The head of the Secretariat of the Pacific Community(SPC) says the region should develop scientific capability “that is owned and trusted” to monitor and advise on radioactive isotopes.
Speaking on the eve of the likely first release of treated water stored at the Fukushima Daiichi Nuclear Power Station in Japan, Dr Stuart Minchin says it’s not a panic situation, as in the short term, the Pacific Islands region is unlikely to see any immediate impacts from the release from Fukushima, due to our distance from the discharge site and manner in which ocean currents work.
However he says when it comes to Fukushima and other nuclear legacy issues, “the region is currently completely dependent on the science undertaken and scientific advice provided by the same nations that are responsible for the contamination.”
He says as a result, “it’s difficult for nations in our region to fully trust the advice that they’re given by the scientists of those nations that are actually responsible for the contamination,” even if that science is robust.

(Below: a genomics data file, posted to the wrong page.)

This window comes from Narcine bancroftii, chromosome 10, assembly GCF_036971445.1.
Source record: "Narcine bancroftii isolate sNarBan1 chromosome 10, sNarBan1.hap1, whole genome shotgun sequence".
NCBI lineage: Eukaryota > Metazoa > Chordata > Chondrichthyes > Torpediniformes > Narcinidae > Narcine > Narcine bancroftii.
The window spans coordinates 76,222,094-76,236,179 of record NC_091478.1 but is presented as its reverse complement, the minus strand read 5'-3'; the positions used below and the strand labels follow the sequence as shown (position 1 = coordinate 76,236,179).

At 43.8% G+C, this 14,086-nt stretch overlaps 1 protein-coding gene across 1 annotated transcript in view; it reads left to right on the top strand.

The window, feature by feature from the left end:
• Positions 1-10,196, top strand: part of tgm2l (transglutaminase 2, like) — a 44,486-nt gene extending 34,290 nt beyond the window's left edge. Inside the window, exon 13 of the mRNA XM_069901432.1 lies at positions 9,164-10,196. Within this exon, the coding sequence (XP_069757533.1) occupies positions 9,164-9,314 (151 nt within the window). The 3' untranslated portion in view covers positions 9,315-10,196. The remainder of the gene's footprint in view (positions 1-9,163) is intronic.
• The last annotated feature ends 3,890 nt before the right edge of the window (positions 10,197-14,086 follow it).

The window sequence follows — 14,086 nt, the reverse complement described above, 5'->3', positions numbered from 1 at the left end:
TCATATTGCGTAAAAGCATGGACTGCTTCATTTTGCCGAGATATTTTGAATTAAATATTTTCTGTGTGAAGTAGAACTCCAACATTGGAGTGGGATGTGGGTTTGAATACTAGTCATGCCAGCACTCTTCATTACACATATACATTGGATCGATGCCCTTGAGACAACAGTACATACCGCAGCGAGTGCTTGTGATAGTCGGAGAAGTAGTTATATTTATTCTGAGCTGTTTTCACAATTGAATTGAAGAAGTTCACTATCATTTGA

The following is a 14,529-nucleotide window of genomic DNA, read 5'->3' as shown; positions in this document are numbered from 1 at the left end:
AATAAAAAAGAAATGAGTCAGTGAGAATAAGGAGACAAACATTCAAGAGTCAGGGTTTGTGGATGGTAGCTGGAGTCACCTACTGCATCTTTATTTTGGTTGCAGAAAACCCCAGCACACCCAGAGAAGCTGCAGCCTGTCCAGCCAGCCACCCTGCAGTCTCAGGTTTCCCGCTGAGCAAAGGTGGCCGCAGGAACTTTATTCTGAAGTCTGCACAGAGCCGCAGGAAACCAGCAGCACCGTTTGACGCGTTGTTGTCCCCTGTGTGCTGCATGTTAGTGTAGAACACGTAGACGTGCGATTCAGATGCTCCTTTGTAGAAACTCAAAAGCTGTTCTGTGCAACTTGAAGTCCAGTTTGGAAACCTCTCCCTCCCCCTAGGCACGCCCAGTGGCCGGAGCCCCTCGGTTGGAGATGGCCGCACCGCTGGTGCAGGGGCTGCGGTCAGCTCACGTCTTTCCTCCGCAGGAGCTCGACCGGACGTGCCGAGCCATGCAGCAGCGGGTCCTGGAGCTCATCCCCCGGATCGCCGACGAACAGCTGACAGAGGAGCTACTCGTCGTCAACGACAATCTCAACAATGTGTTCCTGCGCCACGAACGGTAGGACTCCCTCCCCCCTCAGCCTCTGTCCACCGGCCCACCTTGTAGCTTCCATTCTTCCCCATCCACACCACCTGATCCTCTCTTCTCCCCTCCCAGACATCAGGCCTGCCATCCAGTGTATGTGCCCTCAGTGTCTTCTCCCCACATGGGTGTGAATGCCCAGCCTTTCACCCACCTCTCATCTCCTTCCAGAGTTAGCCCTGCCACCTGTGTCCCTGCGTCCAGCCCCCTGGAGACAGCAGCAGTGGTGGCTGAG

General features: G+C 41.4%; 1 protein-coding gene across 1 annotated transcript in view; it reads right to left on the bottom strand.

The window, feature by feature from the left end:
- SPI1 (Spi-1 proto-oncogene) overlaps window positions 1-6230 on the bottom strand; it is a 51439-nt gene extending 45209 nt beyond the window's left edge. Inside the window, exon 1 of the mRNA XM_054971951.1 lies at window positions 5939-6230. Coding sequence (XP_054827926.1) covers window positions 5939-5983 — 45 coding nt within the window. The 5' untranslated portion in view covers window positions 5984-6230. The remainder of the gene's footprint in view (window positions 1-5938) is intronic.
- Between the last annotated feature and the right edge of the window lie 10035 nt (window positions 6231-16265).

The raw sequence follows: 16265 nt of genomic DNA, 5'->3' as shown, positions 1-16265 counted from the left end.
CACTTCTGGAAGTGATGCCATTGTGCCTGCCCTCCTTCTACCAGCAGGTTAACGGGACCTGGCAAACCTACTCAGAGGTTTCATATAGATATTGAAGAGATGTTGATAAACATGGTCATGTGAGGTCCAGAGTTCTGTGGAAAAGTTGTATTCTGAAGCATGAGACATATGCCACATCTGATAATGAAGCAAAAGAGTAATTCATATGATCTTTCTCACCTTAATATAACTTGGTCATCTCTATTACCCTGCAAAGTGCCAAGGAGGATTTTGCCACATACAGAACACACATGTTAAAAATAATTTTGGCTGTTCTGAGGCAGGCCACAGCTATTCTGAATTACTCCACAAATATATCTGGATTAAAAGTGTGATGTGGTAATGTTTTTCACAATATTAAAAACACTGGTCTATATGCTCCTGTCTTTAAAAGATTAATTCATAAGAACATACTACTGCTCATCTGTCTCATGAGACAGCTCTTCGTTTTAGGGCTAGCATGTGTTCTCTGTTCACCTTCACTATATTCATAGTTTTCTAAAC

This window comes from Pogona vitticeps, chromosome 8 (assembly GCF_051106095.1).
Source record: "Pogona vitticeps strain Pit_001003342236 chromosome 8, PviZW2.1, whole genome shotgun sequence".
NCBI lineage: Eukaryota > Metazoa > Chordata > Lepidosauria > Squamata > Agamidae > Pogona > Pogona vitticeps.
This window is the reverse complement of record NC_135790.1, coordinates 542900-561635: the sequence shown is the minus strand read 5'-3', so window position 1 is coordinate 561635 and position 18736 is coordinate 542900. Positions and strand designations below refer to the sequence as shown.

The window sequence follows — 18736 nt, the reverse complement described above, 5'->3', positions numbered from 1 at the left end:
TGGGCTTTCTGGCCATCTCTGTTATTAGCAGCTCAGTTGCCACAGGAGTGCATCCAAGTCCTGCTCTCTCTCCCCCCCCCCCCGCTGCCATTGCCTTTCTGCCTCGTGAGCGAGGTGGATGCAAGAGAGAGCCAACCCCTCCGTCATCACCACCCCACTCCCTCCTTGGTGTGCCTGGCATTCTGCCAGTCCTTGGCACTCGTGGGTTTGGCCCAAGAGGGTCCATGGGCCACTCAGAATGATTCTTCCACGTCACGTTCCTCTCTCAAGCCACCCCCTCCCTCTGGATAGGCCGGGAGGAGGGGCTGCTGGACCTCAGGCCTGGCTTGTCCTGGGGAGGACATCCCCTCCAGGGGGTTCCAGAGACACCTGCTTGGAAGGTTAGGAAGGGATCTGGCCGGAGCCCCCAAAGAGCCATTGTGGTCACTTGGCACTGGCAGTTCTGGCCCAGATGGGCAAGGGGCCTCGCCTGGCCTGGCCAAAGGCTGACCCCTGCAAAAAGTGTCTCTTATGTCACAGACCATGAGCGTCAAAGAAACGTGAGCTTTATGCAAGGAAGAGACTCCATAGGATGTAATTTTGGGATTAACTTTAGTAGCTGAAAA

Dr Minchin says nuclear issues will affect the region for many years to come, and now is the time to build regional scientific capability to monitor and provide advice.
“Good science leads to better decisions, but you’ve also got to be able to trust that science implicitly. And I think that this is the nature of why this is a difficult issue for the Pacific, because the Pacific was told that this would happen and did not have our own capability to, to track or to monitor these things as they develop,” he said
Dr Minchin says now is the time to ask countries like Japan to financially support building this capability.
“It would need appropriate laboratory facilities and support and training through organisations like IAEA to create the capability to do that,” he continues, adding that it would complement SPC and other agencies’ work underway across the region in fisheries, coastal management and a wide range of other areas.
Dr Minchin believes this would benefit not only island nations and territories, but also “the originators of these issues. Whether it be France, the U.S, UK or Japan, they will benefit from the Pacific having trusted, objective scientific advice to support them with their management of these issues. Because at the moment, what they may be telling us may be correct, but it’s not trusted, because it’s coming from the people who caused the problem.”
SOURCE: SPC/ISLANDS BUSINESS/PACNEWS